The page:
This fall, the Rutgers–Camden Center for the Arts will participate in The Big Read for the sixth time, celebrating To Kill A Mockingbird by Harper Lee. The Rutgers center aims to connect approximately 2,000 New Jerseyans to the book and to each other through a two-month celebration, featuring a lecture series, performances, art-installation sites, storytelling workshops, and more.For more information on The Big Read or to have your own To Kill A Mockingbird book group, call Noreen Scott Garrity at 856-225-6306.
The calendar of events at Rutgers University–Camden is as follows:
Family-Friendly Kick-Off Celebration
Tuesday, Sept. 29, from 5 to 8 p.m. in the Black Box Theater, located in the Fine Arts Complex. The kick-off event will celebrate the impact of To Kill A Mockingbird on American culture, as well as its ever-relevant message, with a screening of the 1962 film of the same name, book-discussion group signups, giveaways, and art activities.
Saturday, Oct. 24, at 2 p.m. “Respect, Courage, and Understanding.” Camden County Library’s Nilsa I. Cruz-Perez Downtown Branch on the Rutgers–Camden campus. Children will delight as Kyle Jakubowski, an Audubon resident and 2005 graduate of Rutgers–Camden, tells stories of adventure and leads them in a follow-up art activity.
Wednesday, Oct. 7, from 4 to 5:15 p.m. “Bias, Skill, and Heroes: Legal Perspectives on To Kill a Mockingbird.” Room 112 of the Law School East Building. Associate Professor Stacy Hawkins, Clinical Professor Ruth Anne Robbins, and Clinical Associate Professor Meredith Schalick of Rutgers Law School will discuss the representations of the legal system and lawyers in To Kill a Mockingbird. Using both the book and film versions, this panel of legal experts will highlight connections to racial bias in the justice system, the use of heroes in persuasive legal narratives, and trial-advocacy skills.
Thursday, Nov. 5, at 5:30 p.m. Keynote Lecture. Black Box Theater, located in the Fine Arts Complex. Holly Blackford, a professor of English at Rutgers–Camden, will discuss her extensive research on the novel, which she has published in numerous articles and in a 2011 manuscript titled “Mockingbird Passing: Closeted Traditions and Sexual Curiosities in Harper Lee’s Novel.” Blackford is the 2004 winner of the International Reading Association’s Elva P. Knight Research Award. A reception with light refreshments will follow.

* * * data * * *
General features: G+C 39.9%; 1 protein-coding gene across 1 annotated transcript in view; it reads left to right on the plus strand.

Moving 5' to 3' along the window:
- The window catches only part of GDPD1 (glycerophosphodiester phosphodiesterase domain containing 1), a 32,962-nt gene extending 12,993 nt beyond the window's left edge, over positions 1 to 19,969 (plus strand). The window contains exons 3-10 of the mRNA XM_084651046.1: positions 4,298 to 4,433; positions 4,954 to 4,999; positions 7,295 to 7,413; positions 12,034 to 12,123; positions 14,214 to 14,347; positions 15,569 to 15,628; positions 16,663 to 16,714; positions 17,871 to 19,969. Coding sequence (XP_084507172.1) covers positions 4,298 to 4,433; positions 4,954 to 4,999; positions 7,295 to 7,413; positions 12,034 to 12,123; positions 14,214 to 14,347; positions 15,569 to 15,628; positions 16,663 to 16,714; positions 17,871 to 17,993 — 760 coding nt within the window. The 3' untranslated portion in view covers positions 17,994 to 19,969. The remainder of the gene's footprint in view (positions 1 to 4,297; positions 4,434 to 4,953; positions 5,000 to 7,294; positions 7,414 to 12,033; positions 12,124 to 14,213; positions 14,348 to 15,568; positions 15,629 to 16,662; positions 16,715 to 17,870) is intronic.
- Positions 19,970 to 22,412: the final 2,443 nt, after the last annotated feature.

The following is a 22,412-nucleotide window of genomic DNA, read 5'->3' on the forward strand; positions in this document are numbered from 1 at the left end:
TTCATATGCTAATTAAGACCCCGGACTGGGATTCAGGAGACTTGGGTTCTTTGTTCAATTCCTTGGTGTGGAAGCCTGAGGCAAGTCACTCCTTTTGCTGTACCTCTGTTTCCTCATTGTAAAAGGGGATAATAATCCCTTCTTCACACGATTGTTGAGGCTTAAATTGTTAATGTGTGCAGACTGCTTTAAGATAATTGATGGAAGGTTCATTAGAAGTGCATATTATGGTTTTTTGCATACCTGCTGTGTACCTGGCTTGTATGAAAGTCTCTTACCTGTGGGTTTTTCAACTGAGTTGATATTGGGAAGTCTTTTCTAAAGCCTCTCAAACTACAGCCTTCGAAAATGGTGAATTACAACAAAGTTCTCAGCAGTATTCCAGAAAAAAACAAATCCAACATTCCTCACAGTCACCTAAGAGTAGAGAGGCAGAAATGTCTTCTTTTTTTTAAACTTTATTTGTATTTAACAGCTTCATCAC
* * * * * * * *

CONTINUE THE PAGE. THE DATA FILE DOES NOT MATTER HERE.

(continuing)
Thursday, Nov. 19 at 12:15 p.m. “Reading, Writing, and Race: Exploring Racial Understanding Through Picture Books.” Digital Studies Center’s ModLab, Room 215 of the Fine Arts Building. Nyeema Watson, assistant chancellor for civic engagement at Rutgers–Camden, will discuss her research showing how children in Camden understand race as it is portrayed in picture books, such as The Other Side by Jacqueline Woodson. Watson will explore how the picture books, which are the companion books for The Big Read’s younger readers, provide an entry point to discuss with children how they live and understand race in their daily lives.
Sunday, Nov. 22 at 1 p.m. “Connections Between To Kill a Mockingbird and ‘The Member of the Wedding.’” Walter K. Gordon Theater, Fine Arts Complex. Blackford will examine the connection between the two works before a 2 p.m. matinee of the play, “The Member of the Wedding.” Following the play, Blackford will conduct a question-and-answer session.
The Rutgers–Camden Center for the Arts was once again named a grantee of The Big Read thanks to a $15,500 National Endowment for the Arts (NEA) grant. The center is one of only two organizations from New Jersey to be selected for the current year, and one of only 75 organizations to earn the nod nationwide. For more information about The Big Read, please visit NEABigRead.org.
For directions to Rutgers–Camden, visit: camden.rutgers.edu/resources/getting-to-campus.